So will I mention our new film project and associated kickstarter campaign during my acceptance speech (IF we win of course…)? To be honest, probably not. What I will be doing however is talking about this new film with everyone that I speak with at the event. The secret of any type of fundraising campaign is the importance of personal communication. People aren’t going to make a pledge or a donation unless they trust the person behind the project, and the best way to earn someone’s trust is to have a conversation with them. So my true mission this coming weekend will be to talk about this exciting new project with as many people as possible in the hopes that they will make a pledge (of course I’ll have to follow up with an email and a link to the campaign to really see an impact).

Now this is not to say that I won’t be enjoying myself – this mission to raise money must not detract from the central purpose of the trip. This event is really meant to be a celebration of what we have accomplished with our film Bluebird Man. This film was designed right from the beginning to be an experiment in self-distribution, and getting this story to the Emmy Awards is above and beyond all our initial goals and expectations. A large factor in this success is the story itself, but we’ve also been very calculating in our distribution strategy and it has paid off. In addition to this Emmy Award celebration, the many film festival screenings, and our initial Idaho Public Television broadcast, we are looking forward with great anticipation to this winter’s national television broadcast for Bluebird Man as a part of the Natural Heroes series.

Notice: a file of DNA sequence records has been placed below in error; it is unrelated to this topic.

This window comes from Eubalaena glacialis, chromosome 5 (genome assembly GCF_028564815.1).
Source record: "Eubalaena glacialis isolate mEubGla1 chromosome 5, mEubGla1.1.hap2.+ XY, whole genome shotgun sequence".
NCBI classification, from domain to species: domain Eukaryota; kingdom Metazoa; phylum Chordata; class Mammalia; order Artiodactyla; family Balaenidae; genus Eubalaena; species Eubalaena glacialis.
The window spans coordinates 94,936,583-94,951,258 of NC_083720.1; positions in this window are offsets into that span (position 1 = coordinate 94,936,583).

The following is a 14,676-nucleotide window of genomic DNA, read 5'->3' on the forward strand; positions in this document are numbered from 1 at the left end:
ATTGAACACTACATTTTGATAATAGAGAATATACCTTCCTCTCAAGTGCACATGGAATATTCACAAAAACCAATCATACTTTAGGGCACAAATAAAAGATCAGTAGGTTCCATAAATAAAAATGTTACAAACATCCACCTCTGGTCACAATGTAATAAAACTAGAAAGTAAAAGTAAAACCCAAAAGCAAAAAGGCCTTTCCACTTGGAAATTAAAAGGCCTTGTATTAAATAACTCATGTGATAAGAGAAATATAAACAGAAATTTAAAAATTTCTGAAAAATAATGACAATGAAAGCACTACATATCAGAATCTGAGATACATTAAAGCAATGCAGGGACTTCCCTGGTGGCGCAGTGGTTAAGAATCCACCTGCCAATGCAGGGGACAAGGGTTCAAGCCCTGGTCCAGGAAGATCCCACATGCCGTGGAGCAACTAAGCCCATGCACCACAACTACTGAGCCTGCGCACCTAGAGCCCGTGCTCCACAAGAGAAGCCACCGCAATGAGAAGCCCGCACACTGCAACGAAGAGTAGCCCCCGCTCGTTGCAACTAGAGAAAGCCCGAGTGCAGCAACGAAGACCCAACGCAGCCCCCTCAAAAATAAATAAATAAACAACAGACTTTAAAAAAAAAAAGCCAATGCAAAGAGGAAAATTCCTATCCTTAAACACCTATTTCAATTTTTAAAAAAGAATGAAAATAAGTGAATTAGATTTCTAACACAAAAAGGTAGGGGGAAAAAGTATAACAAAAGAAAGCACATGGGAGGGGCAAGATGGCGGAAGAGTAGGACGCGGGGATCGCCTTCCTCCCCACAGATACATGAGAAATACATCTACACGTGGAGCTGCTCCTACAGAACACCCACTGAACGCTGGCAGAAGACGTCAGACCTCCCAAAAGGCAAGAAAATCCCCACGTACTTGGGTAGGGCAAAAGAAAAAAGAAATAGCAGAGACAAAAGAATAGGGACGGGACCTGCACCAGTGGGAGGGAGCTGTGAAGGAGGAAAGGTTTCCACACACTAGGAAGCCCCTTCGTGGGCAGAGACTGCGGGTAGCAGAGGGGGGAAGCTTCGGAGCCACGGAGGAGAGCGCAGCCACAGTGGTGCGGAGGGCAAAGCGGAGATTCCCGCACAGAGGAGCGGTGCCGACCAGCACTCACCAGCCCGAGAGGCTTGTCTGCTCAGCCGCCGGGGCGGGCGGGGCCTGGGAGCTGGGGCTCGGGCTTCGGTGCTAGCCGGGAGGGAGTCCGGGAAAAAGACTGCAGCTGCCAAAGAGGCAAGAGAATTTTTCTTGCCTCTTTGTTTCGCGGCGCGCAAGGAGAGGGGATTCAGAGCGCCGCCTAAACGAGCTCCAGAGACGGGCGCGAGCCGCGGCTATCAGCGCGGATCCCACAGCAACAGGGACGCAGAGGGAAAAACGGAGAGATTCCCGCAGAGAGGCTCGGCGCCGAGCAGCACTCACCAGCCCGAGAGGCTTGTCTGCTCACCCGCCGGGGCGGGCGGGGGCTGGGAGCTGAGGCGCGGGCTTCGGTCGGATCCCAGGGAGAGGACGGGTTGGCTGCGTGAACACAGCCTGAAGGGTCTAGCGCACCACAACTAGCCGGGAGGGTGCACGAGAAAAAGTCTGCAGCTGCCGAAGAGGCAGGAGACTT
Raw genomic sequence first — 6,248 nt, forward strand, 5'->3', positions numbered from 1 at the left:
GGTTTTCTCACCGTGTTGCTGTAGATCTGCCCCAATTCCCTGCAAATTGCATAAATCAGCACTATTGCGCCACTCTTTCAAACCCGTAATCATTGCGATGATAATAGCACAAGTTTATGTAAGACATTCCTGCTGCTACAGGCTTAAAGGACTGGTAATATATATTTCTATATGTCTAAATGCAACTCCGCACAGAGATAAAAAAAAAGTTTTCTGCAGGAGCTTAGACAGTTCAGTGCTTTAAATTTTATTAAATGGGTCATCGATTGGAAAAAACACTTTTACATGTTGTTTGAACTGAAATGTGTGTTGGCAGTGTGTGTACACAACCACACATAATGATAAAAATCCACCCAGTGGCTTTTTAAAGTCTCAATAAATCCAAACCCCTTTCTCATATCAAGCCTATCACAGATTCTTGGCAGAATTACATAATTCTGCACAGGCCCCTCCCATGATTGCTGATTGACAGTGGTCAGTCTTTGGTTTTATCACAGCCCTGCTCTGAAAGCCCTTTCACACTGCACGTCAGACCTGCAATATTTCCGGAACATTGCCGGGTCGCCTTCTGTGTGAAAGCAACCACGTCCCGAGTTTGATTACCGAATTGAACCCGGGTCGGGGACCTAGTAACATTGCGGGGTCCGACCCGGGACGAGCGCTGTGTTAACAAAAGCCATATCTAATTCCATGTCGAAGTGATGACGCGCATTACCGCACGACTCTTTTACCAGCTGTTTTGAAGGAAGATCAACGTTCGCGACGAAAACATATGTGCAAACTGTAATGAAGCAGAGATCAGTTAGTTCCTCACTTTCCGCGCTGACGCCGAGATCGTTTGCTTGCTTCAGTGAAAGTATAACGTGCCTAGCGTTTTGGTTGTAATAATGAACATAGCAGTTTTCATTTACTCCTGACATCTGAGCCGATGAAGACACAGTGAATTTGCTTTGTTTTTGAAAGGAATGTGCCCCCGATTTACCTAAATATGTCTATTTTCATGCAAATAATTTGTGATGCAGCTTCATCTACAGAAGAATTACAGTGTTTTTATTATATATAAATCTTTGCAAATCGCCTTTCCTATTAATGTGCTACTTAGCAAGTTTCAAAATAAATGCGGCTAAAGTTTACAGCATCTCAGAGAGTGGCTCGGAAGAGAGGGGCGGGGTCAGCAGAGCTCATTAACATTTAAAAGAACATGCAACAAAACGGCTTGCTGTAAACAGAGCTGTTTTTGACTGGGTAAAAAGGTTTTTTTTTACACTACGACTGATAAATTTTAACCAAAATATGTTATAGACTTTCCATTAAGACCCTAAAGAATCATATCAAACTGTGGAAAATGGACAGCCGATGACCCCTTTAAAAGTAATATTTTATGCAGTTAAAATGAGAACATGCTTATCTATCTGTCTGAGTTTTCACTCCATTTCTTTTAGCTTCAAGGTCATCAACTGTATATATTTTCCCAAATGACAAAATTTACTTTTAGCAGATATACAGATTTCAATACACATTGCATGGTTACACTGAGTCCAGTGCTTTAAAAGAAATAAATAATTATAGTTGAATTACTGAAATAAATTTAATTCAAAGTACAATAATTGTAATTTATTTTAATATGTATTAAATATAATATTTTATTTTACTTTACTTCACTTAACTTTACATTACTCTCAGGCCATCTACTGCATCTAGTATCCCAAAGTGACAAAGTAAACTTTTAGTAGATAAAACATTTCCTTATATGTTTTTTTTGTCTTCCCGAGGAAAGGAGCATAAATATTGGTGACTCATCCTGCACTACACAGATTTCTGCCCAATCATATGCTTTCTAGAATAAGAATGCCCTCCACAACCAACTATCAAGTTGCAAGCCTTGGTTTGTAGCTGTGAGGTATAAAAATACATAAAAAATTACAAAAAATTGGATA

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The combination of an Emmy Award nomination and a national TV broadcast really gives us a feeling of success and accomplishment with this project, and I must remember that it all started with a successful kickstarter campaign. Two short years ago we were in a very similar situation – doing anything we could to encourage folks to pledge money to our funding campaign for Bluebird Man. It was extremely stressful and a lot of work, but at the end of the month we had raised over $17,000 and were well on our way to putting together a powerful and inspiring documentary.

So if you haven’t yet made a pledge to our campaign for Souls of the Vermilion Sea, our new feature length documentary about the struggle to save the vaquita from extinction, now is the time! Remember, we will not get anything unless we reach our funding goal of $15,000 – we’re well on our way to reaching this goal, but we need your help to get there! Become a part of this campaign and join us in our mission to save the vaquita from extinction!

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Kickstarter Campaign for Souls of the Vermilion Sea – a new documentary about the struggle to save the world’s most endangered marine mammal, the vaquita.

Kickstarter Campaign for Bluebird Man – our successful campaign, run two years ago in support of this half hour documentary about one man’s mission to save Idaho’s bluebirds.

NW Regional Emmy Awards website – go here on Saturday at 7pm PT to live stream the award ceremony!

Souls of the Vermilion Sea website

Bluebird Man website